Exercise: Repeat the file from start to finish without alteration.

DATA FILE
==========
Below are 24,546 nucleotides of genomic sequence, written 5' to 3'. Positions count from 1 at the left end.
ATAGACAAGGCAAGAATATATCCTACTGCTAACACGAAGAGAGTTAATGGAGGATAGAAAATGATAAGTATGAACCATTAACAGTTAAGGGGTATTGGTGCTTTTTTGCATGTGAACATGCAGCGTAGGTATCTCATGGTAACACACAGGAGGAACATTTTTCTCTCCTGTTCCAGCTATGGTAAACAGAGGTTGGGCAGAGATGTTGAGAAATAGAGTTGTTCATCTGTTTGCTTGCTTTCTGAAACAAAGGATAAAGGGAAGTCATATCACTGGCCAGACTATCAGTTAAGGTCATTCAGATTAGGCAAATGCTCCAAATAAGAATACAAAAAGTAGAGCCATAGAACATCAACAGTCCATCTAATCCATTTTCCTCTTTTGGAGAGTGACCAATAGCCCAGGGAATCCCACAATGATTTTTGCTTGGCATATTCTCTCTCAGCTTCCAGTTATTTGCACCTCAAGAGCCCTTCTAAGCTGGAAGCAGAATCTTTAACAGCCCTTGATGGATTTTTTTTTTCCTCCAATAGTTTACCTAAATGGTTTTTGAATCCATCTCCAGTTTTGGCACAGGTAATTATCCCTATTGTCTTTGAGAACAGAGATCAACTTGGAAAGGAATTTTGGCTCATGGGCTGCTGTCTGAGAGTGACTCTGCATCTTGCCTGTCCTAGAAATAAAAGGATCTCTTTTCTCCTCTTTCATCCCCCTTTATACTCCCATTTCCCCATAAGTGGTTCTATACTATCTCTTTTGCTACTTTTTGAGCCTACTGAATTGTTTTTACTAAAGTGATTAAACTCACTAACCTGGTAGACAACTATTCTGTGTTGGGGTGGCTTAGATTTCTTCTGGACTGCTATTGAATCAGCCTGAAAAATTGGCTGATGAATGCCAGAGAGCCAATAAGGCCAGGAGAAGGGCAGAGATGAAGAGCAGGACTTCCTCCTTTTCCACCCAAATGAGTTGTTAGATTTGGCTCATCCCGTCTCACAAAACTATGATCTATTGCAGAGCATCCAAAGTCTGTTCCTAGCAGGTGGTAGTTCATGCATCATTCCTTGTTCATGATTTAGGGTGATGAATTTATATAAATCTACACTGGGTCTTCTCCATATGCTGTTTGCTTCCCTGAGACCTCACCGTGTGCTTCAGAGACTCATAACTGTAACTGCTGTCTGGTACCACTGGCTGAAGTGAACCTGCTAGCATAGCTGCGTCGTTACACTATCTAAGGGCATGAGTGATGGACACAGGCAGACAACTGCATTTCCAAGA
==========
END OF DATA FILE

Below are 24,546 nucleotides of genomic sequence, written 5' to 3'. Positions count from 1 at the left end.
ATAGACAAGGCAAGAATATATCCTACTGCTAACACGAAGAGAGTTAATGGAGGATAGAAAATGATAAGTATGAACCATTAACAGTTAAGGGGTATTGGTGCTTTTTTGCATGTGAACATGCAGCGTAGGTATCTCATGGTAACACACAGGAGGAACATTTTTCTCTCCTGTTCCAGCTATGGTAAACAGAGGTTGGGCAGAGATGTTGAGAAATAGAGTTGTTCATCTGTTTGCTTGCTTTCTGAAACAAAGGATAAAGGGAAGTCATATCACTGGCCAGACTATCAGTTAAGGTCATTCAGATTAGGCAAATGCTCCAAATAAGAATACAAAAAGTAGAGCCATAGAACATCAACAGTCCATCTAATCCATTTTCCTCTTTTGGAGAGTGACCAATAGCCCAGGGAATCCCACAATGATTTTTGCTTGGCATATTCTCTCTCAGCTTCCAGTTATTTGCACCTCAAGAGCCCTTCTAAGCTGGAAGCAGAATCTTTAACAGCCCTTGATGGATTTTTTTTTTCCTCCAATAGTTTACCTAAATGGTTTTTGAATCCATCTCCAGTTTTGGCACAGGTAATTATCCCTATTGTCTTTGAGAACAGAGATCAACTTGGAAAGGAATTTTGGCTCATGGGCTGCTGTCTGAGAGTGACTCTGCATCTTGCCTGTCCTAGAAATAAAAGGATCTCTTTTCTCCTCTTTCATCCCCCTTTATACTCCCATTTCCCCATAAGTGGTTCTATACTATCTCTTTTGCTACTTTTTGAGCCTACTGAATTGTTTTTACTAAAGTGATTAAACTCACTAACCTGGTAGACAACTATTCTGTGTTGGGGTGGCTTAGATTTCTTCTGGACTGCTATTGAATCAGCCTGAAAAATTGGCTGATGAATGCCAGAGAGCCAATAAGGCCAGGAGAAGGGCAGAGATGAAGAGCAGGACTTCCTCCTTTTCCACCCAAATGAGTTGTTAGATTTGGCTCATCCCGTCTCACAAAACTATGATCTATTGCAGAGCATCCAAAGTCTGTTCCTAGCAGGTGGTAGTTCATGCATCATTCCTTGTTCATGATTTAGGGTGATGAATTTATATAAATCTACACTGGGTCTTCTCCATATGCTGTTTGCTTCCCTGAGACCTCACCGTGTGCTTCAGAGACTCATAACTGTAACTGCTGTCTGGTACCACTGGCTGAAGTGAACCTGCTAGCATAGCTGCGTCGTTACACTATCTAAGGGCATGAGTGATGGACACAGGCAGACAACTGCATTTCCAAGA